21. If I could have one day of feeling normal again I would: Swim. Zipline. Eat EVERYTHING. (Practice making babies with my hubs...for hours)

22. My illness has taught me: Life is not easy, we all have scars, I can break and be put back together. To be patient with myself. To be thankful I have loved ones by my side. That living one day at a time isn't easy but it's possible. That life is what happens when you're busy making other plans. I can't control everything.

23. Want to know a secret? One thing people say that gets under my skin is: "How are you feeling?"- with that sad look in their eyes like they think I could fall over and die at any minute.

24. But I love it when people: Ask me real questions about my illness, show up to support me at my events, readings, walks etc.

25. My favorite motto, scripture, quote that gets me through tough times is: "I may not have gone where I intended to go, but I think I am where I was intended to be."

26. When someone is diagnosed I’d like to tell them: Hold on, don't worry, your life is NOT over. Take the time to grieve the loss of your old self, then take the time to love and accept this new you, and this journey. Be patient with yourself, you aren't going to know what to do. You will cry. You will be angry. You will be confused. This is all ok. Feel what you need to feel. Then, pick yourself up and move forward. Don't be afraid to make decisions, stand your ground (especially with doctors and stubborn family members) and get the help, treatment, love and respect you still deserve. You are still a human being worthy of having it all- even if you need assisted devices or prescription drugs to get there.

27. Something that has surprised me about living with an illness is: How many other people have illnesses as well that they are willing to share about once I share. And yet, that talking about illness is still so stigmatized, like people- GET OVER IT! Awareness is key!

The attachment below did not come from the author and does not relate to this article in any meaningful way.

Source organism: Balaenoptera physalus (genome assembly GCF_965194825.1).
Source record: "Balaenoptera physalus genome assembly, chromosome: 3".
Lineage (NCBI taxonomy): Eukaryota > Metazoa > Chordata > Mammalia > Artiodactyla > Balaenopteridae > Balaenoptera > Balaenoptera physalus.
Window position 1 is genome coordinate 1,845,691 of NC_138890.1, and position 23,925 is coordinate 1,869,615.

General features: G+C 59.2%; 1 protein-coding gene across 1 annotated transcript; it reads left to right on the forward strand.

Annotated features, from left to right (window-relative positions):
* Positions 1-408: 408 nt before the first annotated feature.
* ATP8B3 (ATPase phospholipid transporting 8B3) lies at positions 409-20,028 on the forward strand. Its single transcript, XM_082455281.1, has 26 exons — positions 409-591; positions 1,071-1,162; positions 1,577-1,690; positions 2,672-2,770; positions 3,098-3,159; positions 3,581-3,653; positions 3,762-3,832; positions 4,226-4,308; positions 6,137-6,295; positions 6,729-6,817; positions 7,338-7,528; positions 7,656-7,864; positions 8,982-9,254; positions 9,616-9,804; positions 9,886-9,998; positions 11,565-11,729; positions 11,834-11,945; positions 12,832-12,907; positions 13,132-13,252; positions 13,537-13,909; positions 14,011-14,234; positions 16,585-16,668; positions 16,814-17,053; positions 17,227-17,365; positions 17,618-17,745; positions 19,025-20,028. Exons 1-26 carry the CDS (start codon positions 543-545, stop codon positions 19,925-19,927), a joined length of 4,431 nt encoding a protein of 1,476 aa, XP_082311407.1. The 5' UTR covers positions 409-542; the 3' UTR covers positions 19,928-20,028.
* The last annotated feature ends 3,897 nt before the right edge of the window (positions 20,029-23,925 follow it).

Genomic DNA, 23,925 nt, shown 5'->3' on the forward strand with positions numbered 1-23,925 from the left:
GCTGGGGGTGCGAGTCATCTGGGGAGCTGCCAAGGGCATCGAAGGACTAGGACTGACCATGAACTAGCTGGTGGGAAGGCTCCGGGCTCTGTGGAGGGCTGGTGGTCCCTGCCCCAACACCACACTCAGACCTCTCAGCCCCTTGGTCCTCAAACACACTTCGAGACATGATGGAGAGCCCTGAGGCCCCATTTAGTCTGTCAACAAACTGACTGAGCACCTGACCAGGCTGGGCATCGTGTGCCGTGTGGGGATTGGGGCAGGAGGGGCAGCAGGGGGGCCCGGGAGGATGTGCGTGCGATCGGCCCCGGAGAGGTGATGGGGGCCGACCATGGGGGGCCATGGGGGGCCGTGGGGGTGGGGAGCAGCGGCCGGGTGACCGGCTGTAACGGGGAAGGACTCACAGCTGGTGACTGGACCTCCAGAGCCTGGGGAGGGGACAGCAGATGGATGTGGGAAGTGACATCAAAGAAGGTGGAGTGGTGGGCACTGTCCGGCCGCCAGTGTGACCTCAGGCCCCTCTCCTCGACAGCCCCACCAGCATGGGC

28. The nicest thing someone did for me when I wasn’t feeling well was: Brought me dinner, made me food without asking. (Hubby does it, Mom does it, and a friend did it once)

29. I’m involved with Invisible Illness Week because: It saved my life once, and I hope to do the same for someone else.

30. The fact that you read this list makes me feel: HAPPY! Cared for. Loved. Like a cupcake.


  1. Thank you so much for this. I know it's from a while back but I found it at a perfect time for me. July 29, I was officially diagnosed with Scleroderma. I spent the past year being told they were "really sure" I had Lupus. My Nanna has Lupus, it was a no-brainer right? Finally had the right blood tests done to get my real answer.
    I guess there is comfort in knowing for sure. At the same time, I'm scared, angry, sad, anxious and frustrated. Already, I can't do the things I used to.
    I'm a mom of 3, a certified nursing assistant, a wife and a college student. Or I was. My boss called me last week and said I was out of sick time and if I couldn't come back by the next day, it would be better for me to quit so that "when they found a way to make me feel better" I could reapply. It was that or they fire me and I'm ineligible to reapply. This was THE job I wanted when I was in my CNA training. Taking care of Veterans. I love my patients. The last time they saw me I was being wheeled out by paramedics due to severe chest pain and unstable vitals.